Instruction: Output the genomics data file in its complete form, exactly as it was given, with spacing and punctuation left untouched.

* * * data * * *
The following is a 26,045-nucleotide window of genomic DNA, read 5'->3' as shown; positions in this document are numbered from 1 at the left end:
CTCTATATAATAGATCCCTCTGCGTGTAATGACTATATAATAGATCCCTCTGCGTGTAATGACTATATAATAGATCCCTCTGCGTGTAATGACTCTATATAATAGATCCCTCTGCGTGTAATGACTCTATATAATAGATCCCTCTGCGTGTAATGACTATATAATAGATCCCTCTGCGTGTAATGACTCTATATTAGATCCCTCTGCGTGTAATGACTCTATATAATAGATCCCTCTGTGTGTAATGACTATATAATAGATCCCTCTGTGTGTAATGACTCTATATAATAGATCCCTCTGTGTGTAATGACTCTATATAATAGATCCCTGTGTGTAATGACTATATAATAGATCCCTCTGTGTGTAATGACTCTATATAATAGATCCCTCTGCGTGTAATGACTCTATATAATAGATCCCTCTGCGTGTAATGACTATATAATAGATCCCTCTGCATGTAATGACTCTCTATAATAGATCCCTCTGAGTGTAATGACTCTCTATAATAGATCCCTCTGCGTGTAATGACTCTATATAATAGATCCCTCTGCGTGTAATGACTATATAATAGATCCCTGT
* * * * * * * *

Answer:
The following is a 26,045-nucleotide window of genomic DNA, read 5'->3' as shown; positions in this document are numbered from 1 at the left end:
CTCTATATAATAGATCCCTCTGCGTGTAATGACTATATAATAGATCCCTCTGCGTGTAATGACTATATAATAGATCCCTCTGCGTGTAATGACTCTATATAATAGATCCCTCTGCGTGTAATGACTCTATATAATAGATCCCTCTGCGTGTAATGACTATATAATAGATCCCTCTGCGTGTAATGACTCTATATTAGATCCCTCTGCGTGTAATGACTCTATATAATAGATCCCTCTGTGTGTAATGACTATATAATAGATCCCTCTGTGTGTAATGACTCTATATAATAGATCCCTCTGTGTGTAATGACTCTATATAATAGATCCCTGTGTGTAATGACTATATAATAGATCCCTCTGTGTGTAATGACTCTATATAATAGATCCCTCTGCGTGTAATGACTCTATATAATAGATCCCTCTGCGTGTAATGACTATATAATAGATCCCTCTGCATGTAATGACTCTCTATAATAGATCCCTCTGAGTGTAATGACTCTCTATAATAGATCCCTCTGCGTGTAATGACTCTATATAATAGATCCCTCTGCGTGTAATGACTATATAATAGATCCCTGT